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June 16, 2010

Marketing by the Checklist

If you've come to this post expecting a checklist of criteria by which to evaluate your current marketing efforts or implement a new marketing initiative, then you've come to the wrong place.  Those kinds of checklists (especially a task list) are useful to be sure, because they make it easier to delegate marketing to a subordinate or assistant so that it doesn't go by the wayside when your schedule picks up.  But today, I'm addressing another category of checklist:  the kind that lawyers use, or at least should use, that outline the steps or procedures involved in handling the substance of a case.

If the "checklist" concept sounds familiar to you, it's because it's the focal point of Anul Gawande's book, The Checklist Manifesto: How to Get Things Right, which has been the subject of many-a-recent blog post.  I recently finished the book myself and was convinced by Gawande's thesis:  that the "humble" checklist can minimize error in carrying out complex tasks by helping with memory recall and setting out the minimum necessary steps in a process.  Moreover, by committing routine procedures to a hard and fast list, a checklist frees up professionals to devote more time to the kinds of judgment calls that they always have to make, whether there's a list in place or not.

Gawande draws on examples from medicine, engineering and aviation to demonstrate how checklists can minimize error.  In the medical profession for example, a study showed that by using a checklist for placing a central line (comprised of seemingly mundane tasks like wearing a mask or body-draping a patient), the  the ten-day infection rate was reduced from 11% to zero.  But you can probably imagine situations in your own practice where a checklist - such as the essential elements of a personal injury complaint to a list of documents required to file a bankruptcy petition - could also help avoid error and eliminate the risk of dismissal of a case.

OK.  So you're convinced of the importance of checklists.  But what's that got to do with marketing?  Plenty.  Consider these potential ways to use checklists to market your practice educate your clients and keep your firm at the forefront of their mind.  Here are some ideas:

1.  Create a task-oriented checklist of all of the steps involved in a particular type of proceeding -- for example, a typical divorce dispute.  Post the checklist on your website or blog, or publish it online as a mini-ebook.  The checklist will help clients understand all of the steps involved in even a so-called simple divorce.  As a result, the list can help weed out prospects who aren't really serious about divorce, but nevertheless, eat up your time at a free consultation.  And where a client does hire you, a task-oriented checklist helps clients know what to expect, and also familiarizes them with the amount of work that their case may potentially entail - which can help reduce complaints about excessive fees down the line.

2.   Create a client "to do checklist" - for example, a list of documents that clients should bring to the first meeting or gather together for a bankruptcy filing or preparation of an estate plan.  A client to do checklist will help you to market your practice because it makes clients' lives easier.  Going through a bankruptcy or preparing an estate plan is stressful enough for busy clients; it's even more stressful if they need to keep providing additional information because they forgot to write down a particular item that is required.  Clients will appreciate a checklist that they can work from and they'll appreciate it even more if you offer it on your website and in both paper and computerized format, so that they don't have to keep calling for another copy if they lose the list.  Satisfied clients will provide positive testimonials, which if accurate and sincere, are one of the most effective ways to attract new clients.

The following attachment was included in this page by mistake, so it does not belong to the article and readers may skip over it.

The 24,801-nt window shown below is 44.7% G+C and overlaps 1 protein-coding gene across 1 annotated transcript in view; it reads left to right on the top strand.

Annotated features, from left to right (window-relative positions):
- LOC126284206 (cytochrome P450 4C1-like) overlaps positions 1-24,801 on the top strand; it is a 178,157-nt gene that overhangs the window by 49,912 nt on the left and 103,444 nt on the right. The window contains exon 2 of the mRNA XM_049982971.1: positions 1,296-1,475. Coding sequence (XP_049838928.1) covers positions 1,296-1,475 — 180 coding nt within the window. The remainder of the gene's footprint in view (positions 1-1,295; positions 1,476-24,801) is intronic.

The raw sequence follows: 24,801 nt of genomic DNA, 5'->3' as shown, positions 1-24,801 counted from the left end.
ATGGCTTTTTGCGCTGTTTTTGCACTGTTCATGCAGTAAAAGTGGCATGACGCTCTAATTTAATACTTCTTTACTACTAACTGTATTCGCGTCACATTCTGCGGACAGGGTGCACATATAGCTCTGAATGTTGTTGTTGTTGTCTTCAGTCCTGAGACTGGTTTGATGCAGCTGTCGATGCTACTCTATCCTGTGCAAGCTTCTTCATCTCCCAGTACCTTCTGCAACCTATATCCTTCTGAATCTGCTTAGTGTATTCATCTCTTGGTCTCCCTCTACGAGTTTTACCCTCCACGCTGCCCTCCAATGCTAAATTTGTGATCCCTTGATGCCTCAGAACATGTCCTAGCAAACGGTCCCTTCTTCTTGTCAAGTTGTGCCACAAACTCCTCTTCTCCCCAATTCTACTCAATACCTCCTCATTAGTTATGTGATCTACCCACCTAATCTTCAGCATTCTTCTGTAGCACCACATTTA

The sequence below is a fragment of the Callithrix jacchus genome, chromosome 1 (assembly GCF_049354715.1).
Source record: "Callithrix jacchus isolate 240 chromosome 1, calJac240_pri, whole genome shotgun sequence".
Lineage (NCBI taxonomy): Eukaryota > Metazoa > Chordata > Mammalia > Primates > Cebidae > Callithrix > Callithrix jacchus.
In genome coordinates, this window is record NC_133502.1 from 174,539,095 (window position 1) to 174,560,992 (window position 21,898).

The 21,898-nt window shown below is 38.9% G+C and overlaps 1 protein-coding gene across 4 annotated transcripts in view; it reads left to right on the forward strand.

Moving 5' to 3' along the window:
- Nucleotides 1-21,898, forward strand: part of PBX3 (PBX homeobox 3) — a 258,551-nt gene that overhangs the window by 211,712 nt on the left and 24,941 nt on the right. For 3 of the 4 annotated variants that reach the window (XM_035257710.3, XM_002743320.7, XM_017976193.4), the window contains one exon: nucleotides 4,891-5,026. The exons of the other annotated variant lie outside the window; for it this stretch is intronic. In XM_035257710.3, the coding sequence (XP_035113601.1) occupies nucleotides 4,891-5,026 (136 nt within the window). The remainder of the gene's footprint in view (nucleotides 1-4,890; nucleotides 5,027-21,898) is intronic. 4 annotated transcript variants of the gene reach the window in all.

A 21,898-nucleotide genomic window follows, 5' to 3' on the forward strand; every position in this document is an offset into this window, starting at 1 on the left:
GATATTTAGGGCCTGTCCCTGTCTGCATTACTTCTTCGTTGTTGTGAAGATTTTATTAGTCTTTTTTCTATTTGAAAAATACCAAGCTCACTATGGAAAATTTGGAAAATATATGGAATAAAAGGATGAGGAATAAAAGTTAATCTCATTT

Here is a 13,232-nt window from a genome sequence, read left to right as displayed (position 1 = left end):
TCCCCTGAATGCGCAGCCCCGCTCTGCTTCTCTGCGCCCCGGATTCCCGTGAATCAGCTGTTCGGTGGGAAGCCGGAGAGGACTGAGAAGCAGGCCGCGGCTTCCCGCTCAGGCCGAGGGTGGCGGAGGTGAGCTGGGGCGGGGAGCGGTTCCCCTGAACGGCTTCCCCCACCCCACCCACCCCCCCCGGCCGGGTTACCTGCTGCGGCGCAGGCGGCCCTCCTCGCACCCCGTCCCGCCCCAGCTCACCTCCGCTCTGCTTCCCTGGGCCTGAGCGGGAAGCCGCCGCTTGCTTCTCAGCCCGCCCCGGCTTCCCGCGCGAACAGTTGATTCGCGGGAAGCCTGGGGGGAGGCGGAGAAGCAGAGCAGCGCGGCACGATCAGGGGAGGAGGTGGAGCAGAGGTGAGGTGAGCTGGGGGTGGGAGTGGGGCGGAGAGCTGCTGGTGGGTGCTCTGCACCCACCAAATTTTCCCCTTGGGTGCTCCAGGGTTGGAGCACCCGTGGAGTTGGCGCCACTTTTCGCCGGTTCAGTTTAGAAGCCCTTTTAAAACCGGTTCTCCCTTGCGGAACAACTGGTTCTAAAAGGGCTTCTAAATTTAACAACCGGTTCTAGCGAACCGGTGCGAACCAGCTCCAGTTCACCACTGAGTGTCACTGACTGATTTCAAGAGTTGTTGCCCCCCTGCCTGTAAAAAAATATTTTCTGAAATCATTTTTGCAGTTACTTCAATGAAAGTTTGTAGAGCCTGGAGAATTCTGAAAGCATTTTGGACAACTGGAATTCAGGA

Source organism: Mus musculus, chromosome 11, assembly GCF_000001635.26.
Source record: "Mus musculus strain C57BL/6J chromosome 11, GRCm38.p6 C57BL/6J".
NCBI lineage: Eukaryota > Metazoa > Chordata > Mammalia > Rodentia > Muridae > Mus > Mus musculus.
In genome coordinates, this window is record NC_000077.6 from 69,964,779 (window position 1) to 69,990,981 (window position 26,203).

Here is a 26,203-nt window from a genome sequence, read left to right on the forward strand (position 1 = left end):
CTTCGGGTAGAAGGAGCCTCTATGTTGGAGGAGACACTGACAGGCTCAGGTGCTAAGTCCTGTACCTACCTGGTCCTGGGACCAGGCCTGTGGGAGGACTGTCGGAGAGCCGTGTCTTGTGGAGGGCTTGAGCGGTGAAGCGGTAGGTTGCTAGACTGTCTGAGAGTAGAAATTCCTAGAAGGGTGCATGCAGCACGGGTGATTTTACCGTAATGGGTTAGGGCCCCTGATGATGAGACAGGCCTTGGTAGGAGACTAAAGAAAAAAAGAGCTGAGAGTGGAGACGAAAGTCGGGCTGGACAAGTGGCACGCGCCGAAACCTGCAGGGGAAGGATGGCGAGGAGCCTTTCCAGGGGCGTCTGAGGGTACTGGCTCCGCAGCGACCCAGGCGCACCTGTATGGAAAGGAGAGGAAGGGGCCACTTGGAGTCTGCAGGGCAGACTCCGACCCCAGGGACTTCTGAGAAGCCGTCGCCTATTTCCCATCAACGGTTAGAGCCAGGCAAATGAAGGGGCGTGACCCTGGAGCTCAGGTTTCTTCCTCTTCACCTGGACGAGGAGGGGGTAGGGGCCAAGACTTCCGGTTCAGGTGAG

3.  Create a post-engagement checklist for clients to use after you've finished the matter for which you were retained.  Even after you've finished a case for a client, there are still matters for which they are responsible, or that may trigger further legal action.  For example, even after an incorporation is complete, the client retains responsibility for filing annual reports and other documents to keep the corporation in good standing.  Creating a checklist of these post-representation matters will help the client avoid problems down the line.  And if you put the checklist on your law firm letterhead (or if you're feeling particularly ambitious, create a branded mobile app for a client to download a checklist on his or her phone), clients can always get in touch with you for follow up questions or problems.

For other matters - like a bankruptcy discharge or a divorce and child custody agreement - you'll want to create a checklist to help clients determine whether they need further assistance.  For example, after a bankruptcy, clients shouldn't be getting calls from creditors whose debts were already discharged - and if they do, they should call you.  Likewise, for divorce matters, a lawyer might identify a list of events - such as loss of a job or an ex-spouse's remarriage or relocation - that may trigger the filing of modification petitions.

Checklists are an ideal marketing tool:  they educate clients and enable lawyers to serve them more effectively.  Checklists aren't as flashy as a T.V. commercial or even a fancy website, but they're inexpensive and most of all, something that lawyers should be creating for their practices anyway.  So when you get around to making a list of the tools that you want to use to market your practice, be sure to include the humble checklist.
April 29, 2009

Updates on Previous Topics

As I did a few weeks back, here are a couple of updates to topics that I covered previously: